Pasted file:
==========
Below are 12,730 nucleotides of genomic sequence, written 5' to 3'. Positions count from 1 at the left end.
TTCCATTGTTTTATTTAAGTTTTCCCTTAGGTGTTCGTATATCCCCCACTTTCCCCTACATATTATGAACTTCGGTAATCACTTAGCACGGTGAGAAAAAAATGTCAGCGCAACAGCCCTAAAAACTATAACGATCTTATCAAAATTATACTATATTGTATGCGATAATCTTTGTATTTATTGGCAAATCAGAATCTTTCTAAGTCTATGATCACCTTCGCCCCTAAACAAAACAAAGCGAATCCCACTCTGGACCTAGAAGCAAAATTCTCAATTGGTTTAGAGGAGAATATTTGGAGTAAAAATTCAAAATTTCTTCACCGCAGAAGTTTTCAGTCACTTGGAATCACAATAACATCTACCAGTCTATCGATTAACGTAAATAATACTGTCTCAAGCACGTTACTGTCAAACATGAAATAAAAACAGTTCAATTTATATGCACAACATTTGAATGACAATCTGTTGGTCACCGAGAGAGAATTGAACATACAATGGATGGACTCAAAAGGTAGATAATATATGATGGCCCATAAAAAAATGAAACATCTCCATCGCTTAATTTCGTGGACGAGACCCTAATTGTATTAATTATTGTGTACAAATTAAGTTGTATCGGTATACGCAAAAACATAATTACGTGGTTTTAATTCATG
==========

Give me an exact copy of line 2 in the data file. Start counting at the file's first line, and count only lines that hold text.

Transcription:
TTCCATTGTTTTATTTAAGTTTTCCCTTAGGTGTTCGTATATCCCCCACTTTCCCCTACATATTATGAACTTCGGTAATCACTTAGCACGGTGAGAAAAAAATGTCAGCGCAACAGCCCTAAAAACTATAACGATCTTATCAAAATTATACTATATTGTATGCGATAATCTTTGTATTTATTGGCAAATCAGAATCTTTCTAAGTCTATGATCACCTTCGCCCCTAAACAAAACAAAGCGAATCCCACTCTGGACCTAGAAGCAAAATTCTCAATTGGTTTAGAGGAGAATATTTGGAGTAAAAATTCAAAATTTCTTCACCGCAGAAGTTTTCAGTCACTTGGAATCACAATAACATCTACCAGTCTATCGATTAACGTAAATAATACTGTCTCAAGCACGTTACTGTCAAACATGAAATAAAAACAGTTCAATTTATATGCACAACATTTGAATGACAATCTGTTGGTCACCGAGAGAGAATTGAACATACAATGGATGGACTCAAAAGGTAGATAATATATGATGGCCCATAAAAAAATGAAACATCTCCATCGCTTAATTTCGTGGACGAGACCCTAATTGTATTAATTATTGTGTACAAATTAAGTTGTATCGGTATACGCAAAAACATAATTACGTGGTTTTAATTCATG